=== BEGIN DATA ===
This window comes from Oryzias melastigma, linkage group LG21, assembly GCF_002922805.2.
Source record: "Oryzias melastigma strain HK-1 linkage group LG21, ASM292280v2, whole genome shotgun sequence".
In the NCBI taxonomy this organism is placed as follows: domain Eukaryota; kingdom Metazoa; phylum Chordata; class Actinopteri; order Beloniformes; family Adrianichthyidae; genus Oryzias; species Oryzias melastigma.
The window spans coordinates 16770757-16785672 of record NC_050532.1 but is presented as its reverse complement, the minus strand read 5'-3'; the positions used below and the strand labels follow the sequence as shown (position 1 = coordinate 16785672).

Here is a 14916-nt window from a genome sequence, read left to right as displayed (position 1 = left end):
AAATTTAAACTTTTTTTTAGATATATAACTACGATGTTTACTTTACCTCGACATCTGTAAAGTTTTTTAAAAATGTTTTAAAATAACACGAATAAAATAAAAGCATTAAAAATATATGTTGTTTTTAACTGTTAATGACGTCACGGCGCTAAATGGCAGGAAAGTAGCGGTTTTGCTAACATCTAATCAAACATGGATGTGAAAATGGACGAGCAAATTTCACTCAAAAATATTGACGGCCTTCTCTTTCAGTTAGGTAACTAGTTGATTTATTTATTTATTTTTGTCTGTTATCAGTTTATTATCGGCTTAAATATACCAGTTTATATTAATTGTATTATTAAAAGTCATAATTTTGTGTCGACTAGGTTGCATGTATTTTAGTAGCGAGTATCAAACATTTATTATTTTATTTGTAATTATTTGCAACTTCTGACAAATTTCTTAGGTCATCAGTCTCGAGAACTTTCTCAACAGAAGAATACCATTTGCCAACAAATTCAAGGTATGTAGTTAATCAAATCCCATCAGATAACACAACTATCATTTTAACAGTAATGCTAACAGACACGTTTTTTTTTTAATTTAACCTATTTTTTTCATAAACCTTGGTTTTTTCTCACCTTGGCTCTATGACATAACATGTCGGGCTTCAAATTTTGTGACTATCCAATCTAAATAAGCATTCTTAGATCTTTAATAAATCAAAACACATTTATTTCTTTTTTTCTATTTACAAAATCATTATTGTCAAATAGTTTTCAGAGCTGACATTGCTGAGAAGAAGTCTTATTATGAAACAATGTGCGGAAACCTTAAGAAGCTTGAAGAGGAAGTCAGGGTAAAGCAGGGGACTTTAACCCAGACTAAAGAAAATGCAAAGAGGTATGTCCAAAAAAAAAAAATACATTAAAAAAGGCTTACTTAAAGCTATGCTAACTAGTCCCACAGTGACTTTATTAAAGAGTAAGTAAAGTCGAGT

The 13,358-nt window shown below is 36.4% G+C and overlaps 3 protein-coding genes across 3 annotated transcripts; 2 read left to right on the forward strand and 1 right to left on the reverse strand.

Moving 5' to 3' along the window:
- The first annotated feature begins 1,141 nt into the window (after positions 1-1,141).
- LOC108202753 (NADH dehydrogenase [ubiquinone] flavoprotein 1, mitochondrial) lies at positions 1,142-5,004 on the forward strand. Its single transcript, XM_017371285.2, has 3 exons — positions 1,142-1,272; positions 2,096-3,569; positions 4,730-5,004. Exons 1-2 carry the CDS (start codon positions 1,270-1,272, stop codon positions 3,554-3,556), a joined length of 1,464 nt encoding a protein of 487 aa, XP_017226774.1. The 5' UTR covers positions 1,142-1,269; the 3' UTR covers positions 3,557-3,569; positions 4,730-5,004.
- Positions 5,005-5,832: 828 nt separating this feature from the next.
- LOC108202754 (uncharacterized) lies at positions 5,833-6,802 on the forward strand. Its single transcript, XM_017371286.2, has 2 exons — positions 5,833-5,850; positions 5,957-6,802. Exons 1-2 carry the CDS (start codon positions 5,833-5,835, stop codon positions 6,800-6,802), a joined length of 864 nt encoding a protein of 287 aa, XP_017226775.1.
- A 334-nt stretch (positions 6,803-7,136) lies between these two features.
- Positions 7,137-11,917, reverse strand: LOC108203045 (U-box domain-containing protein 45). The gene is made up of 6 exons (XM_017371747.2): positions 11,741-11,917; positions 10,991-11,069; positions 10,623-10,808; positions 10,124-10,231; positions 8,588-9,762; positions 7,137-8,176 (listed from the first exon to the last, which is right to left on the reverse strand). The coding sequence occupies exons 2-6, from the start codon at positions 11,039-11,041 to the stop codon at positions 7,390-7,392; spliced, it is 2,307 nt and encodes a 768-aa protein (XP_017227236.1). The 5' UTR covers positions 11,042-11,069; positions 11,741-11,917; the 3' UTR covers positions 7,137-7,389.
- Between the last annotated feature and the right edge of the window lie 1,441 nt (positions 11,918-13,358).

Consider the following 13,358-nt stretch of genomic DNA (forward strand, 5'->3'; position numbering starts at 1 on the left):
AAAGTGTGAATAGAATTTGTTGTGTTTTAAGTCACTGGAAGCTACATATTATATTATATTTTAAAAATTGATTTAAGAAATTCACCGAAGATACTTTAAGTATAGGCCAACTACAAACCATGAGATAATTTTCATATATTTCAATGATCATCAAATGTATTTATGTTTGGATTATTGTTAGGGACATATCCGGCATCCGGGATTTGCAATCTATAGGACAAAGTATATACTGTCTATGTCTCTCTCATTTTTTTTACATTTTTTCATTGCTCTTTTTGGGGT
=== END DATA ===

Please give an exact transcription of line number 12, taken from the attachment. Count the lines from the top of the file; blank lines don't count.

- LOC108202754 (uncharacterized) lies at positions 5,833-6,802 on the forward strand. Its single transcript, XM_017371286.2, has 2 exons — positions 5,833-5,850; positions 5,957-6,802. Exons 1-2 carry the CDS (start codon positions 5,833-5,835, stop codon positions 6,800-6,802), a joined length of 864 nt encoding a protein of 287 aa, XP_017226775.1.